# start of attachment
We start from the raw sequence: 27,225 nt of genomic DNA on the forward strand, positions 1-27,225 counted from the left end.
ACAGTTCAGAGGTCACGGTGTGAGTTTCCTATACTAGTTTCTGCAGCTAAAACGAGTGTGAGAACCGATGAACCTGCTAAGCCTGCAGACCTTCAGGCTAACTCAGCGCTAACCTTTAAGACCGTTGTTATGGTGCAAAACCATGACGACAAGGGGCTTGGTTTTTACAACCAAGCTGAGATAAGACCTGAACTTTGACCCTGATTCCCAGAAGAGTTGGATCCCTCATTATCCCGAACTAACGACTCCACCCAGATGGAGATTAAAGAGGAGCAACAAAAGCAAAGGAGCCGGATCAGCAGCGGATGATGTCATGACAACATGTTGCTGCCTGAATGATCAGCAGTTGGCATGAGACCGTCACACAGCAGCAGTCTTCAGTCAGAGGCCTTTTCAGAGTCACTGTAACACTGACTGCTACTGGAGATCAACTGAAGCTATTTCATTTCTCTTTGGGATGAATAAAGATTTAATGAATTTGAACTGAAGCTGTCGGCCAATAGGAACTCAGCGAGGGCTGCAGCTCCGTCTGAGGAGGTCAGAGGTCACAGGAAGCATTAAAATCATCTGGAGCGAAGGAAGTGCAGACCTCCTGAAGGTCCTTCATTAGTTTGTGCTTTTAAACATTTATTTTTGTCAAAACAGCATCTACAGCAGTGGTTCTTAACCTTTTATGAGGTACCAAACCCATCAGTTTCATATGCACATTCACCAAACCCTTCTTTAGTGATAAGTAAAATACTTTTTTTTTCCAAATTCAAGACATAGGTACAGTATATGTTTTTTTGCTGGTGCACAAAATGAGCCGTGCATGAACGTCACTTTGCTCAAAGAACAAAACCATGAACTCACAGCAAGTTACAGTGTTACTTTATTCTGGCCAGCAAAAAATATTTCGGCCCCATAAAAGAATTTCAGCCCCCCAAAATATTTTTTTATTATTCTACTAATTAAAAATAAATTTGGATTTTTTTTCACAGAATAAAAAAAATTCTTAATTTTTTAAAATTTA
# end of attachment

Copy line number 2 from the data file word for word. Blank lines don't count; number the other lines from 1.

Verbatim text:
ACAGTTCAGAGGTCACGGTGTGAGTTTCCTATACTAGTTTCTGCAGCTAAAACGAGTGTGAGAACCGATGAACCTGCTAAGCCTGCAGACCTTCAGGCTAACTCAGCGCTAACCTTTAAGACCGTTGTTATGGTGCAAAACCATGACGACAAGGGGCTTGGTTTTTACAACCAAGCTGAGATAAGACCTGAACTTTGACCCTGATTCCCAGAAGAGTTGGATCCCTCATTATCCCGAACTAACGACTCCACCCAGATGGAGATTAAAGAGGAGCAACAAAAGCAAAGGAGCCGGATCAGCAGCGGATGATGTCATGACAACATGTTGCTGCCTGAATGATCAGCAGTTGGCATGAGACCGTCACACAGCAGCAGTCTTCAGTCAGAGGCCTTTTCAGAGTCACTGTAACACTGACTGCTACTGGAGATCAACTGAAGCTATTTCATTTCTCTTTGGGATGAATAAAGATTTAATGAATTTGAACTGAAGCTGTCGGCCAATAGGAACTCAGCGAGGGCTGCAGCTCCGTCTGAGGAGGTCAGAGGTCACAGGAAGCATTAAAATCATCTGGAGCGAAGGAAGTGCAGACCTCCTGAAGGTCCTTCATTAGTTTGTGCTTTTAAACATTTATTTTTGTCAAAACAGCATCTACAGCAGTGGTTCTTAACCTTTTATGAGGTACCAAACCCATCAGTTTCATATGCACATTCACCAAACCCTTCTTTAGTGATAAGTAAAATACTTTTTTTTTCCAAATTCAAGACATAGGTACAGTATATGTTTTTTTGCTGGTGCACAAAATGAGCCGTGCATGAACGTCACTTTGCTCAAAGAACAAAACCATGAACTCACAGCAAGTTACAGTGTTACTTTATTCTGGCCAGCAAAAAATATTTCGGCCCCATAAAAGAATTTCAGCCCCCCAAAATATTTTTTTATTATTCTACTAATTAAAAATAAATTTGGATTTTTTTTCACAGAATAAAAAAAATTCTTAATTTTTTAAAATTTA